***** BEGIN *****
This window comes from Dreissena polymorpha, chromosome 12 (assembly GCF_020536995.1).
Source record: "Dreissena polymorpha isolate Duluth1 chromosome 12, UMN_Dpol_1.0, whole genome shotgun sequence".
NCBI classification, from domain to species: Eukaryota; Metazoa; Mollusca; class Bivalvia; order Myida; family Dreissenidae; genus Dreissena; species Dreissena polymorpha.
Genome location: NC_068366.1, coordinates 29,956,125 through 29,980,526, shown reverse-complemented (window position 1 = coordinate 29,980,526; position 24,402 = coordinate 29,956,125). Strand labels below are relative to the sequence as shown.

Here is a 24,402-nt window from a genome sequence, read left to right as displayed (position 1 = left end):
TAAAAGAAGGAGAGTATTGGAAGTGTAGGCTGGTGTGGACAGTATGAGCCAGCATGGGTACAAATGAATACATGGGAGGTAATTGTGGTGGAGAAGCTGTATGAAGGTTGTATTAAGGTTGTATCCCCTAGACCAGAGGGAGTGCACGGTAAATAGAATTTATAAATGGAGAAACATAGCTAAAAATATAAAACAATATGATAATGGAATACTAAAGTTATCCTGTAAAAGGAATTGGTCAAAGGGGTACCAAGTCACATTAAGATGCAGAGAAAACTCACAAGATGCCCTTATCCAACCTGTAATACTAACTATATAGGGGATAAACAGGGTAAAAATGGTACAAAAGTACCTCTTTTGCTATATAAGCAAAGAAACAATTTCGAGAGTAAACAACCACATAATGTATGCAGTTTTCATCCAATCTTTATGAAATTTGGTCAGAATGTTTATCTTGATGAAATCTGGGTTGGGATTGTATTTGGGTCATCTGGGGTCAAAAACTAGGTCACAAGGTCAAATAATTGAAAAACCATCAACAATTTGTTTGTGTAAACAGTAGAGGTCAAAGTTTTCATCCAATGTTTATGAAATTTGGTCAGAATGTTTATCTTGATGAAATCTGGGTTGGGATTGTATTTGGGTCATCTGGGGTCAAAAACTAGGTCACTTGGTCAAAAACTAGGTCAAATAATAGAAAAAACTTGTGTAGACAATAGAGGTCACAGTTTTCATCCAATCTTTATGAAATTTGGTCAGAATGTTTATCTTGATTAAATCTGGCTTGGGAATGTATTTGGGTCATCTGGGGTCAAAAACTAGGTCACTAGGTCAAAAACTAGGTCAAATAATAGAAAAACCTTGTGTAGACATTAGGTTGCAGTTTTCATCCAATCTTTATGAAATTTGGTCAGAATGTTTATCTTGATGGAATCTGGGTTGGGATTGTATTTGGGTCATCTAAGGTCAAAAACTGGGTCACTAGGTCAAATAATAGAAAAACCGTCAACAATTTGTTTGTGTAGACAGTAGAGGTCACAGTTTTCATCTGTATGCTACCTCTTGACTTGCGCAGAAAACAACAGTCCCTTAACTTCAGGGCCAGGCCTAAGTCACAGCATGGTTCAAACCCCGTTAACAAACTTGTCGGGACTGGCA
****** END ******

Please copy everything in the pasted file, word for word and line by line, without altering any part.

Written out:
This window comes from Dreissena polymorpha, chromosome 12 (assembly GCF_020536995.1).
Source record: "Dreissena polymorpha isolate Duluth1 chromosome 12, UMN_Dpol_1.0, whole genome shotgun sequence".
NCBI classification, from domain to species: Eukaryota; Metazoa; Mollusca; class Bivalvia; order Myida; family Dreissenidae; genus Dreissena; species Dreissena polymorpha.
Genome location: NC_068366.1, coordinates 29,956,125 through 29,980,526, shown reverse-complemented (window position 1 = coordinate 29,980,526; position 24,402 = coordinate 29,956,125). Strand labels below are relative to the sequence as shown.

Here is a 24,402-nt window from a genome sequence, read left to right as displayed (position 1 = left end):
TAAAAGAAGGAGAGTATTGGAAGTGTAGGCTGGTGTGGACAGTATGAGCCAGCATGGGTACAAATGAATACATGGGAGGTAATTGTGGTGGAGAAGCTGTATGAAGGTTGTATTAAGGTTGTATCCCCTAGACCAGAGGGAGTGCACGGTAAATAGAATTTATAAATGGAGAAACATAGCTAAAAATATAAAACAATATGATAATGGAATACTAAAGTTATCCTGTAAAAGGAATTGGTCAAAGGGGTACCAAGTCACATTAAGATGCAGAGAAAACTCACAAGATGCCCTTATCCAACCTGTAATACTAACTATATAGGGGATAAACAGGGTAAAAATGGTACAAAAGTACCTCTTTTGCTATATAAGCAAAGAAACAATTTCGAGAGTAAACAACCACATAATGTATGCAGTTTTCATCCAATCTTTATGAAATTTGGTCAGAATGTTTATCTTGATGAAATCTGGGTTGGGATTGTATTTGGGTCATCTGGGGTCAAAAACTAGGTCACAAGGTCAAATAATTGAAAAACCATCAACAATTTGTTTGTGTAAACAGTAGAGGTCAAAGTTTTCATCCAATGTTTATGAAATTTGGTCAGAATGTTTATCTTGATGAAATCTGGGTTGGGATTGTATTTGGGTCATCTGGGGTCAAAAACTAGGTCACTTGGTCAAAAACTAGGTCAAATAATAGAAAAAACTTGTGTAGACAATAGAGGTCACAGTTTTCATCCAATCTTTATGAAATTTGGTCAGAATGTTTATCTTGATTAAATCTGGCTTGGGAATGTATTTGGGTCATCTGGGGTCAAAAACTAGGTCACTAGGTCAAAAACTAGGTCAAATAATAGAAAAACCTTGTGTAGACATTAGGTTGCAGTTTTCATCCAATCTTTATGAAATTTGGTCAGAATGTTTATCTTGATGGAATCTGGGTTGGGATTGTATTTGGGTCATCTAAGGTCAAAAACTGGGTCACTAGGTCAAATAATAGAAAAACCGTCAACAATTTGTTTGTGTAGACAGTAGAGGTCACAGTTTTCATCTGTATGCTACCTCTTGACTTGCGCAGAAAACAACAGTCCCTTAACTTCAGGGCCAGGCCTAAGTCACAGCATGGTTCAAACCCCGTTAACAAACTTGTCGGGACTGGCA